logo
Weekly Auctions of Exceptional Items
Log In
lots of lots

African American Beat Painter, Arthur Monroe

Related Mixed Media & Collages

More Items in Mixed Media & Collages

View More

Recommended Art

View More
item-85466208=1
item-85466208=2
item-85466208=3
item-85466208=4
African American Beat Painter, Arthur Monroe
Item Details
Description

Arthur Monroe

Untitled heraldic abstraction

Circa 1968-1970

Ink and oil on paper

40 x 32 inches

Very good original condition

Unsigned

Private collection, Northern California

Framed

Domestic shipping $100



Arthur Monroe (1935-2019) was an African American painter associated with the abstract expressionists in New York, and the beats in San Francisco, although that barely covers the trajectory of his life. Monroe traveled throughout Mexico and South America, making work in many places and hanging out with other post-war intellectuals out on the quest. Yet despite an extraordinary body of work that addressed the concerns of white art history and black political consciousness, he remains almost entirely unknown to the contemporary art world.

From the very beginning Monroe was able to find his way to the center of the circle. In the 1950s he lived in Greenwich Village and hung out with the black jazz and poetry avant garde, Charlie Parker and Ted Joans, to name a few. He also knew Franz Kline, painted across the hall from Willem DeKooning, and hung out at the Cedar Tavern. After serving in the Korean War he settled in North Beach in San Francisco, ground zero of the west coast beat movement. He befriended poets Bob Kaufman and Lawrence Ferlinghetti, who hosted his first exhibition at City Lights Bookstore. He made periodic visits to Big Sur to hang out with Henry Miller. He spent time in Ajijic, Mexico, a magnet for expatriates like DH Lawrence and Alexander Trocchi. However, despite a run of shows in the early 1970s at the Vorpal Gallery in San Francisco, the University of Santa Clara, the University of Iowa, and the Oakland Museum, Monroe was pushed to the margins as an artist. He took a job as the registrar at the Oakland Museum and withdrew to his studio to paint.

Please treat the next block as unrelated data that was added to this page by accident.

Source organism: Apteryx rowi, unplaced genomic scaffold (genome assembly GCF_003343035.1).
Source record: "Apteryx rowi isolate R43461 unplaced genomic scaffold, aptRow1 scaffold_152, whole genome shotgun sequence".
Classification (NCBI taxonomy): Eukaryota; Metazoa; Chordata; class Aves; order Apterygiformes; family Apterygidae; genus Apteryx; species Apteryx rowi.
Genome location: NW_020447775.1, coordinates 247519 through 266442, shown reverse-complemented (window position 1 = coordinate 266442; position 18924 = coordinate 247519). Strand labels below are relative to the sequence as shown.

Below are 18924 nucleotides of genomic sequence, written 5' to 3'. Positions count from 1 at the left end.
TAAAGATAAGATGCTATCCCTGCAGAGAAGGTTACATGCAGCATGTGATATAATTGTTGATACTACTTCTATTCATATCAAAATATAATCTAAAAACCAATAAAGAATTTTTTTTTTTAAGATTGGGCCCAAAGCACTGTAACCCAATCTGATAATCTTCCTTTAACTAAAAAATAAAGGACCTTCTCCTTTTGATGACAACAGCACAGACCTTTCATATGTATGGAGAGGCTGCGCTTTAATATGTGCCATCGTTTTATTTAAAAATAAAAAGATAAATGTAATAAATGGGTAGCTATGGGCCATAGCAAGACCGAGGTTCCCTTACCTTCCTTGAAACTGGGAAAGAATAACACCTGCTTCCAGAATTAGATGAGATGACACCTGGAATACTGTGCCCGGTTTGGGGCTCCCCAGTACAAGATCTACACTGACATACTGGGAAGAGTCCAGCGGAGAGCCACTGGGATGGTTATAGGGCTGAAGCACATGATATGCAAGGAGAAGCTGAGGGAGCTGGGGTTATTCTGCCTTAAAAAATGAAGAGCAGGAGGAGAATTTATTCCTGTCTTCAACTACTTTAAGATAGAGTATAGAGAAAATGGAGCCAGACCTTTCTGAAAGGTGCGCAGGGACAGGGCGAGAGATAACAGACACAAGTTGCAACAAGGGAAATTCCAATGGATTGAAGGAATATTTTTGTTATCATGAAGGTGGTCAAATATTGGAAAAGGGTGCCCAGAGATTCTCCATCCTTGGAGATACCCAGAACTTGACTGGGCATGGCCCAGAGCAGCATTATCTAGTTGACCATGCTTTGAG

Most of Monroe's early, scrawly de-centered work has hardly been seen in America. It was acquired at the time of its making by Reidar Wennesland, a Norwegian physician and patron of San Francisco beat artists, who took it with him when he returned to Norway. Only recently has a portion of it been published in a Kristiand Kunsthall catalogue. Until a self-made exhibition of Monroe's late work last year in Jack London Square, a decent-sized grouping of it had not been seen since a 2004 exhibition at the Wiegand Gallery, College of Notre Dame. Between those two shows only a few of his canvases even appeared in public. Once at the Museum of the African Diaspora in San Francisco in 2012, and again at the Richmond Art Center in 2014.

Condition
Good
Buyer's Premium
  • 20% up to $5,000.00
  • 15% up to $100,000.00
  • 10% above $100,000.00

African American Beat Painter, Arthur Monroe

Estimate $2,000 - $3,000
Jun 13, 2020
See Sold Price
Starting Price $1,000
Shipping, Payment & Auction Policies
Ships from San Francisco, CA, United States